Red Bull's New York HQ Is Office NormcoreBy
For a business that markets its energy drink by sponsoring death-taunting extreme sports, Red Bull keeps a surprisingly low profile. Its headquarters is in a low-slung, unmarked building in the small Austrian town of Fuschl am See, Austria. The company doesn’t grant interviews, including for this post. Fortunately, we’ve been given a look at the company’s recently opened New York office, which, unsurprisingly, doesn’t brandish a single logo.
That is by design. The space, located in Manhattan’s Chelsea neighborhood, doesn’t celebrate the company’s brand, nor is its layout inspired by a popular theory of workplace productivity. Instead, the company wanted a low-key, versatile office that could be transformed as needs and trends change. “If the new [office design] standard is to create a physical experience that reinforces the brand attributes the company has successfully established in the digital environment, then Red Bull is the antithesis of this strategy,” says the designer, Jeffrey Inaba. “It’s not exactly the architectural equivalent of normcore, but it’s a similar response.” (Normcore, in Thomas Frank’s words, is “the trend among the privileged toward anti-fashion clothes of the kind available at Wal-Mart.”)
Nothing screams Red Bull. There are no billboards of previous marketing campaigns, playgrounds for grownups, or vending machines stocked with silver cans of caffeinated beverages. Instead, 16,800-square-foot duplex office has a gallery-esque feel, with concrete floors, whitewashed walls, and vibrantly upholstered pieces of midcentury modern furniture.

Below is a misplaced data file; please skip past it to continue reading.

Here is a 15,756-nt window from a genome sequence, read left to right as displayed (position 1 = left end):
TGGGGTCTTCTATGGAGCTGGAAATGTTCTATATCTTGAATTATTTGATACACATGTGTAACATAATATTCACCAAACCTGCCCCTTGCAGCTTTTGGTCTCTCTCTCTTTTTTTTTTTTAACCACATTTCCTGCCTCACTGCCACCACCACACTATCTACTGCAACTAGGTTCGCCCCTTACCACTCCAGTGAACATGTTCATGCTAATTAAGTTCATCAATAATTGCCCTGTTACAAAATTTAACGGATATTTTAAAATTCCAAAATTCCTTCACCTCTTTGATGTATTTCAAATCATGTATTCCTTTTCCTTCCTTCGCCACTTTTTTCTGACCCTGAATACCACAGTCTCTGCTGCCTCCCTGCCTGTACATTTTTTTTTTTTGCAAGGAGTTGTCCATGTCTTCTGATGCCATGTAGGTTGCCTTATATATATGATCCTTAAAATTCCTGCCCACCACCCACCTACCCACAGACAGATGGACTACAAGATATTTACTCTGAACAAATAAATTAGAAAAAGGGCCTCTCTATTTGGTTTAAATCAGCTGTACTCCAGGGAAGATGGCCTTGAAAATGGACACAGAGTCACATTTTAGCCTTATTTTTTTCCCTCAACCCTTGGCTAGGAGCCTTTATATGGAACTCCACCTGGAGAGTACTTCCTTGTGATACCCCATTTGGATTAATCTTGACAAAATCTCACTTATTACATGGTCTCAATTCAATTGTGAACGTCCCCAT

The office currently holds 60 people but Inaba expects that it can accommodate twice that number without being renovated. Rather than making the space flexible using pricey partitions, he carved it into three types of fixed spaces: large for open-plan workstations, medium-sized for meetings, and small for meetings up to four people or solitary heads-down sessions. Although each room type has unique lighting and acoustic features, none is custom-tailored, so they can be easily adapted to new uses in the future.
The space, as Inaba sees it, should be immune to workplace fads, even if he’s just recast normcore as just that.
To continue reading this article you must be a Bloomberg Professional Service Subscriber.
If you believe that you may have received this message in error please let us know.